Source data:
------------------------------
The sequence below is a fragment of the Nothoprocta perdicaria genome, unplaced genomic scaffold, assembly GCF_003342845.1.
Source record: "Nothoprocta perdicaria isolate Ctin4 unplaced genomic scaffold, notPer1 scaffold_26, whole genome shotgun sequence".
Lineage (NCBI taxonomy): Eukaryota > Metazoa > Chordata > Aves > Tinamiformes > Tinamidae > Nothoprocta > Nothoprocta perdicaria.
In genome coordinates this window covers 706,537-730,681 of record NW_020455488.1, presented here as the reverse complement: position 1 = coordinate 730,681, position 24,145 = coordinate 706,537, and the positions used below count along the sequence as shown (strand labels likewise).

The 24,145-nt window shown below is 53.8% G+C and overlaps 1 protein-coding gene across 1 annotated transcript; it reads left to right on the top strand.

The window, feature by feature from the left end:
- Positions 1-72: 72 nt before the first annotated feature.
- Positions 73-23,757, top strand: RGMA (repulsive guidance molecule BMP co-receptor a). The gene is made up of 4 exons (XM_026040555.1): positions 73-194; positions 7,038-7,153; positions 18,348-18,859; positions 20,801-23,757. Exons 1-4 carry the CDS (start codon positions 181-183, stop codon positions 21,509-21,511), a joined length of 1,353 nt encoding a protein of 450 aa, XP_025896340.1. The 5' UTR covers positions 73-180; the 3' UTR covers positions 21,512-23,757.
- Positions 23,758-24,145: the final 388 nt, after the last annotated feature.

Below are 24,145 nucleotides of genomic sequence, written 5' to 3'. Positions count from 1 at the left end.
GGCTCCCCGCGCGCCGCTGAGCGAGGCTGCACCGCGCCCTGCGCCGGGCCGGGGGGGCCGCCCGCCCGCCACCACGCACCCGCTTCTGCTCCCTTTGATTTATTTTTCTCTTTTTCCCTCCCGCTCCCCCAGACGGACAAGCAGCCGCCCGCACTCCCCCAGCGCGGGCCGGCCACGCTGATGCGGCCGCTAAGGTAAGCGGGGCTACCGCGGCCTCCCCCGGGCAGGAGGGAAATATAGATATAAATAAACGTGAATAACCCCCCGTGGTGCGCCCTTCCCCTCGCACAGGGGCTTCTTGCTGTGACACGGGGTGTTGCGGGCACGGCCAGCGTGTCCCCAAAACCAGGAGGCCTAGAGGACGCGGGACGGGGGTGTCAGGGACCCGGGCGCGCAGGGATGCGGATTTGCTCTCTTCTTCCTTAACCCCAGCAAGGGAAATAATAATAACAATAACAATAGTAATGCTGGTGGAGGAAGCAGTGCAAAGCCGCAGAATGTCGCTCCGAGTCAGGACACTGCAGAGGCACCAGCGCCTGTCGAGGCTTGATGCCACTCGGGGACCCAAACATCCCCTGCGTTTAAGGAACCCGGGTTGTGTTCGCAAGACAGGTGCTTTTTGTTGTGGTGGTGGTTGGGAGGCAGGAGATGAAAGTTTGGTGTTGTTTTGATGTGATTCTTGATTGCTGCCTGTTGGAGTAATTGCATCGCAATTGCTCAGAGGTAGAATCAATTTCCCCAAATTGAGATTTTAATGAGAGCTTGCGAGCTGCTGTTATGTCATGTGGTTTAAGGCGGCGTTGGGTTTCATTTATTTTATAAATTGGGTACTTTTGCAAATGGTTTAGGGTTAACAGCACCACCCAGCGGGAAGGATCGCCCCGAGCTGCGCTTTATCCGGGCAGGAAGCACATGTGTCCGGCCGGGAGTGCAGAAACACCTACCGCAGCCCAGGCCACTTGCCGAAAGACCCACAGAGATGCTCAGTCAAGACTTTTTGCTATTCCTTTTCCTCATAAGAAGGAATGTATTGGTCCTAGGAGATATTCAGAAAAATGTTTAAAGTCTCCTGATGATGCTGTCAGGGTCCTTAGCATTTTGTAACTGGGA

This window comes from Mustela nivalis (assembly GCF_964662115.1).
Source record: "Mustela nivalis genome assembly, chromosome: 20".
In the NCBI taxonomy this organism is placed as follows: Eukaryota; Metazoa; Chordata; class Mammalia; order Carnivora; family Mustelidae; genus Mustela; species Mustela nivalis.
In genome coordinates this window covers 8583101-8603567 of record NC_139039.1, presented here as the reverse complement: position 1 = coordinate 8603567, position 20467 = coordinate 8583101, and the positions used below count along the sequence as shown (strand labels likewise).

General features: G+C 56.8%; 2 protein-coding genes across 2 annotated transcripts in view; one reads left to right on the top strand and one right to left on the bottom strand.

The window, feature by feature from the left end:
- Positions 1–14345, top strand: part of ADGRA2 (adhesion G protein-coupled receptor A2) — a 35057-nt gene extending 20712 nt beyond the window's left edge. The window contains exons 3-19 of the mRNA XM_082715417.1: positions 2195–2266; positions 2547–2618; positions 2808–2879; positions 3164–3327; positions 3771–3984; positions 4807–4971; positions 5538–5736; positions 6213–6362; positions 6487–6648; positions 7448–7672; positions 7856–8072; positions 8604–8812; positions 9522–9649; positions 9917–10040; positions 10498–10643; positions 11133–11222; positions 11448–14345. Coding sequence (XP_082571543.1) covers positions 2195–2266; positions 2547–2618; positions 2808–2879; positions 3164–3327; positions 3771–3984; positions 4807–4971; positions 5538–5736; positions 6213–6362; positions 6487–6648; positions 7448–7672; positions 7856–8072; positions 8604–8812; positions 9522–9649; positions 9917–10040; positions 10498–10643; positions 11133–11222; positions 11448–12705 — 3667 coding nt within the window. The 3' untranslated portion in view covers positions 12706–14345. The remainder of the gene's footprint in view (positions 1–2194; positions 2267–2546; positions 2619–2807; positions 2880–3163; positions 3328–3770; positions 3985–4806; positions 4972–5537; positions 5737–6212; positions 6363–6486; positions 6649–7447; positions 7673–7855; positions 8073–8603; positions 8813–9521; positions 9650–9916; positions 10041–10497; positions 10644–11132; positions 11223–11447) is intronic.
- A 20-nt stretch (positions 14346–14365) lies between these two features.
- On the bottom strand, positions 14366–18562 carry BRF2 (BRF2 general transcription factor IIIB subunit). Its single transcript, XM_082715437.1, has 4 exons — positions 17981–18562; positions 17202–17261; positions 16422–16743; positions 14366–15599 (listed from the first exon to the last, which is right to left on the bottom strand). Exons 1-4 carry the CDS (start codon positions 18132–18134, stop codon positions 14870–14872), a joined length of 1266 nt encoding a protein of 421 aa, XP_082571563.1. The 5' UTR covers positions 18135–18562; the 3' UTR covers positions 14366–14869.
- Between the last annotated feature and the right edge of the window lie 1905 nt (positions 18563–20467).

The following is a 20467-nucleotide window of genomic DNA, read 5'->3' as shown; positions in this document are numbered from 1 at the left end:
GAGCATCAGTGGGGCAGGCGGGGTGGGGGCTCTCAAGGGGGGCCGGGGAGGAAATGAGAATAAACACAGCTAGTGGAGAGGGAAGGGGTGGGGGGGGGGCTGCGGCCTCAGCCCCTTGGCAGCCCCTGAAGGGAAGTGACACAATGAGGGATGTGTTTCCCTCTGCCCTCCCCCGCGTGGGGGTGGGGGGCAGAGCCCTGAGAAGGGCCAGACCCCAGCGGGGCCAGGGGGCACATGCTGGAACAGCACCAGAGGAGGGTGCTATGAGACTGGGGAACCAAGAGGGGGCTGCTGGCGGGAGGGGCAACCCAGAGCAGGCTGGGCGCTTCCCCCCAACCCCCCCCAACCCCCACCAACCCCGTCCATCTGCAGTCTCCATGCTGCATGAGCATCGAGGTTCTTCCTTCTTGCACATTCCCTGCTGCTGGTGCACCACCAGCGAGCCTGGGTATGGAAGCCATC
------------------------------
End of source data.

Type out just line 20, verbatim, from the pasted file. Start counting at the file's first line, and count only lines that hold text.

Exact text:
- On the bottom strand, positions 14366–18562 carry BRF2 (BRF2 general transcription factor IIIB subunit). Its single transcript, XM_082715437.1, has 4 exons — positions 17981–18562; positions 17202–17261; positions 16422–16743; positions 14366–15599 (listed from the first exon to the last, which is right to left on the bottom strand). Exons 1-4 carry the CDS (start codon positions 18132–18134, stop codon positions 14870–14872), a joined length of 1266 nt encoding a protein of 421 aa, XP_082571563.1. The 5' UTR covers positions 18135–18562; the 3' UTR covers positions 14366–14869.